But even though that particular “fifth novel” didn’t work out doesn’t mean there’s not another fifth novel in the works. In fact, that’s my main motivation for posting this today. Two chapters and a prologue have been completed, and while this is not deep enough to the point of no return, I’ve written over 17,000 words of internal notes; so, I technically have half a novel’s worth down, so I do think it’s a bit far to turn back. Plus, this was the story I’ve been wanting to write for several years, but have forced myself to hold off. Maybe that’s why the Voynich manuscript idea didn’t work out; maybe I’m simply far more passionate about this current idea than the Voynich one.
So what’s this big passionate idea I have? Isn’t it better to keep you in suspense? No? Well, I respectfully disagree, but I’ll compromise and share some details wit-cha. I’m going back to the first-person narrative. I know, I know, there are a lot of limitations, but I think it’s best for the story. So far, I’ve written four books, my first two in the first-person (Yeval and The Pack) and my most recent two in the third person omniscient (Jill, very omniscient; and A Book About a Film); I’m digging back into the style of my early days of publication, already almost 10 years ago, of first person narration. But like with every new story I write, I want to do it differently. Instead of having one main character narrating the story (props to Randy Mulray and Siggy Farris), I’m going to have several different characters tell their story, which takes place during the buildup of a great war (with an obvious war-is-not-great moral, but I’ll try not to be cliché about it); a writing style that first got my attention when reading Chuck Palahniuk‘s Snuff.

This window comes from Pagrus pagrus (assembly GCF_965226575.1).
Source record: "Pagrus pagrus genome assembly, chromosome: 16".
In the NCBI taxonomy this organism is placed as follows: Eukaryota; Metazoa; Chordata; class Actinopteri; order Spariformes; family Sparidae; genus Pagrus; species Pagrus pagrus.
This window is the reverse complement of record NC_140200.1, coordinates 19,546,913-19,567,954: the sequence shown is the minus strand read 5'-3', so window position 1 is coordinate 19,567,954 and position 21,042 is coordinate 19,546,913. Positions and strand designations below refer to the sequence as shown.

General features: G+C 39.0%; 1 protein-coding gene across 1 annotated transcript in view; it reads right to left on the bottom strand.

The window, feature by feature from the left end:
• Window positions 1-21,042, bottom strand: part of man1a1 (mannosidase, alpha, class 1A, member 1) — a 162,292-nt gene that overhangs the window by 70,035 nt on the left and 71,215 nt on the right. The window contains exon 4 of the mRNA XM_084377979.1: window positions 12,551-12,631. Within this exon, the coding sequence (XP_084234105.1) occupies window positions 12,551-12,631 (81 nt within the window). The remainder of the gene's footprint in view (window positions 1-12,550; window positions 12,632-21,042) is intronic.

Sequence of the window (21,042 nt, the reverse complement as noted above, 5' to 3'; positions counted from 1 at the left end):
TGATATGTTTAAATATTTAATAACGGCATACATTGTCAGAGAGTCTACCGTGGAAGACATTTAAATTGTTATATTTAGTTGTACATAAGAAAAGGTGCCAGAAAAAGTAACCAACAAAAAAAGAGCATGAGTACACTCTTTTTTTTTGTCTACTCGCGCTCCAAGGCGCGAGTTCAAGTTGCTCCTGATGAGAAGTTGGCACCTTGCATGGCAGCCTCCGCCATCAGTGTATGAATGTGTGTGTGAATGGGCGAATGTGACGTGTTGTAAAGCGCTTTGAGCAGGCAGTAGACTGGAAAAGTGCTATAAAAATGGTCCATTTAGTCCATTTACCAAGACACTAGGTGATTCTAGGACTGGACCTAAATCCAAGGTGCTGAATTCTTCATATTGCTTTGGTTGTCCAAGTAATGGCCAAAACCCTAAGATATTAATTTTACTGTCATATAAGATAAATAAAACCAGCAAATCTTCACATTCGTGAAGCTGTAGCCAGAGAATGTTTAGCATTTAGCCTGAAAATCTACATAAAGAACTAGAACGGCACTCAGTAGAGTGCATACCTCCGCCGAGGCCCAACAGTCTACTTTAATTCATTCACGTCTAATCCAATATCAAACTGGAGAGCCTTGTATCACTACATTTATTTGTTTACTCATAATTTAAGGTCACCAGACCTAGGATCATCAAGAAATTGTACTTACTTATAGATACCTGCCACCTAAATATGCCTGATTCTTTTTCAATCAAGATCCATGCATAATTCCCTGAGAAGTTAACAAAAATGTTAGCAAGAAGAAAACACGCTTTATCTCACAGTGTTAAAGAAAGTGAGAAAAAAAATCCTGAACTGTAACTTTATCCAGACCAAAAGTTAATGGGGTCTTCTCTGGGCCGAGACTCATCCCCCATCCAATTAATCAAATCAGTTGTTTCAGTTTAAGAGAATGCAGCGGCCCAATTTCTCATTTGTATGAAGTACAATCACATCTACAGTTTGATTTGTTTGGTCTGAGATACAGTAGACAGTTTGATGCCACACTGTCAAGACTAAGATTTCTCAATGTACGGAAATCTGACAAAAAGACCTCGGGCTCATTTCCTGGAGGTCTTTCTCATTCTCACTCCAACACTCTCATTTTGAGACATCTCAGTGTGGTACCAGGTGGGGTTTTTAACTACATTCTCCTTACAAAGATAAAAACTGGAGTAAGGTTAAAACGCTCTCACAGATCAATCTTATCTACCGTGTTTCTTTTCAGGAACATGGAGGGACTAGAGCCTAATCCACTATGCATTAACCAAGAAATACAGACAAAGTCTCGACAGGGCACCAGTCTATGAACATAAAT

As for when you’ll get to read this work all depends on how long it takes me to write it, which in turn depends on how long it is. I’ve been pretty accurate with my release date estimations but have a tendency to overestimate my word count during the writing process. Right now, it looks like I’m on track to meet my one-novel-every-three-years average (so late-2018), with a likely length of 125,000 words. Before finishing the first chapter, I thought all my ideas would result in a read far more dense, like 300,000 words; but, like with my other books, when I get the ideas on paper, I like to keep things tight. I don’t like a moment of boredom, or a single word to go to waste. An editor for Jill once told me I had so much going on so quickly—a statement I couldn’t deny, originally planning to divide the story into 2–4 separate books—but I refused the suggestion to fluff my material. Reading takes time and it’s very easy to get bored. A reader should be entertained from the first word to the last; and there should be things underneath the surface, between the lines, so the reader is motivated to come back and discover something that wasn’t there the first time. So, will this fifth novel that’s gone from 300,000 words down to 125,000 words perhaps go lower? I doubt it, because unlike Jill, which was a beginning, middle and an end that I thought could be so expansive that I’d have to divide it up; this fifth novel is a beginning, middle and end to the start of a great war. Will I want to write about the war itself and the aftermath of it? Maybe, but that would be two different books. And while I’ve said before that I generally find sequels unnecessary, a sequel(s) to novel #5 might be necessary.